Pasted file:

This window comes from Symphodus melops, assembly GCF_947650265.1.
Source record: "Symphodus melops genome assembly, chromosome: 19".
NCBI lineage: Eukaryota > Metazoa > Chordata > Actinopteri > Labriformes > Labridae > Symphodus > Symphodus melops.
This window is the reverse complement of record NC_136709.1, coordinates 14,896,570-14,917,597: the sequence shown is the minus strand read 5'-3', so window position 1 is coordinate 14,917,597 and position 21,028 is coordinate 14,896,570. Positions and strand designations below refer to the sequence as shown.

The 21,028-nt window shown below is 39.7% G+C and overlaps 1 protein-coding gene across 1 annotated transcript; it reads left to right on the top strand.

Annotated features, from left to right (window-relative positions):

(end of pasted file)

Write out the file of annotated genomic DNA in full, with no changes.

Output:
This window comes from Symphodus melops, assembly GCF_947650265.1.
Source record: "Symphodus melops genome assembly, chromosome: 19".
NCBI lineage: Eukaryota > Metazoa > Chordata > Actinopteri > Labriformes > Labridae > Symphodus > Symphodus melops.
This window is the reverse complement of record NC_136709.1, coordinates 14,896,570-14,917,597: the sequence shown is the minus strand read 5'-3', so window position 1 is coordinate 14,917,597 and position 21,028 is coordinate 14,896,570. Positions and strand designations below refer to the sequence as shown.

The 21,028-nt window shown below is 39.7% G+C and overlaps 1 protein-coding gene across 1 annotated transcript; it reads left to right on the top strand.

Annotated features, from left to right (window-relative positions):